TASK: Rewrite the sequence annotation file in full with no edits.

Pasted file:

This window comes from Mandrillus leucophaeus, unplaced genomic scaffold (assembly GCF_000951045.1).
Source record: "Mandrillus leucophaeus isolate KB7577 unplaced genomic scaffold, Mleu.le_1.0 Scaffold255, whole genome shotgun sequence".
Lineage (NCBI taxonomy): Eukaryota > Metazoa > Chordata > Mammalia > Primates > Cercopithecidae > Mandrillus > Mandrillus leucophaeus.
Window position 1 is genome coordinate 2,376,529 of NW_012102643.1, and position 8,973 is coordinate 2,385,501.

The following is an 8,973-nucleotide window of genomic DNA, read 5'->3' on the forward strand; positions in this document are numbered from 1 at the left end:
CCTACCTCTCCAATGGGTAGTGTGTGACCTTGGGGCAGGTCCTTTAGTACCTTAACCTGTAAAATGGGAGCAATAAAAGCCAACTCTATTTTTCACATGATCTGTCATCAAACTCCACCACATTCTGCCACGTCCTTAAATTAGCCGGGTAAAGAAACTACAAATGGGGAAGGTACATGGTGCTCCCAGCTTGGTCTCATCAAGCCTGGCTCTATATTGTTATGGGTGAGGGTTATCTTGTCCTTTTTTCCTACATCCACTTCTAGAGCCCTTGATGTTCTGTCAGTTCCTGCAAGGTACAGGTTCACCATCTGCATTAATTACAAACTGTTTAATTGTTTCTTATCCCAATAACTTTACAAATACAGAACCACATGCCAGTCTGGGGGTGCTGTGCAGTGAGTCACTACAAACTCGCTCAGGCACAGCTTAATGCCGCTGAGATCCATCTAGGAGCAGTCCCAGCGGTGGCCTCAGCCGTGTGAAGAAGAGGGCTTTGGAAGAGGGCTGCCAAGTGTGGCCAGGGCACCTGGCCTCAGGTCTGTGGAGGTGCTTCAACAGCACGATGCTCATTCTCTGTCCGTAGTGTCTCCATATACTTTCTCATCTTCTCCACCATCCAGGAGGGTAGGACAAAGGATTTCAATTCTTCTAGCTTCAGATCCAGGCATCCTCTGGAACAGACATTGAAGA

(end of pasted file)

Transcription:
This window comes from Mandrillus leucophaeus, unplaced genomic scaffold (assembly GCF_000951045.1).
Source record: "Mandrillus leucophaeus isolate KB7577 unplaced genomic scaffold, Mleu.le_1.0 Scaffold255, whole genome shotgun sequence".
Lineage (NCBI taxonomy): Eukaryota > Metazoa > Chordata > Mammalia > Primates > Cercopithecidae > Mandrillus > Mandrillus leucophaeus.
Window position 1 is genome coordinate 2,376,529 of NW_012102643.1, and position 8,973 is coordinate 2,385,501.

The following is an 8,973-nucleotide window of genomic DNA, read 5'->3' on the forward strand; positions in this document are numbered from 1 at the left end:
CCTACCTCTCCAATGGGTAGTGTGTGACCTTGGGGCAGGTCCTTTAGTACCTTAACCTGTAAAATGGGAGCAATAAAAGCCAACTCTATTTTTCACATGATCTGTCATCAAACTCCACCACATTCTGCCACGTCCTTAAATTAGCCGGGTAAAGAAACTACAAATGGGGAAGGTACATGGTGCTCCCAGCTTGGTCTCATCAAGCCTGGCTCTATATTGTTATGGGTGAGGGTTATCTTGTCCTTTTTTCCTACATCCACTTCTAGAGCCCTTGATGTTCTGTCAGTTCCTGCAAGGTACAGGTTCACCATCTGCATTAATTACAAACTGTTTAATTGTTTCTTATCCCAATAACTTTACAAATACAGAACCACATGCCAGTCTGGGGGTGCTGTGCAGTGAGTCACTACAAACTCGCTCAGGCACAGCTTAATGCCGCTGAGATCCATCTAGGAGCAGTCCCAGCGGTGGCCTCAGCCGTGTGAAGAAGAGGGCTTTGGAAGAGGGCTGCCAAGTGTGGCCAGGGCACCTGGCCTCAGGTCTGTGGAGGTGCTTCAACAGCACGATGCTCATTCTCTGTCCGTAGTGTCTCCATATACTTTCTCATCTTCTCCACCATCCAGGAGGGTAGGACAAAGGATTTCAATTCTTCTAGCTTCAGATCCAGGCATCCTCTGGAACAGACATTGAAGA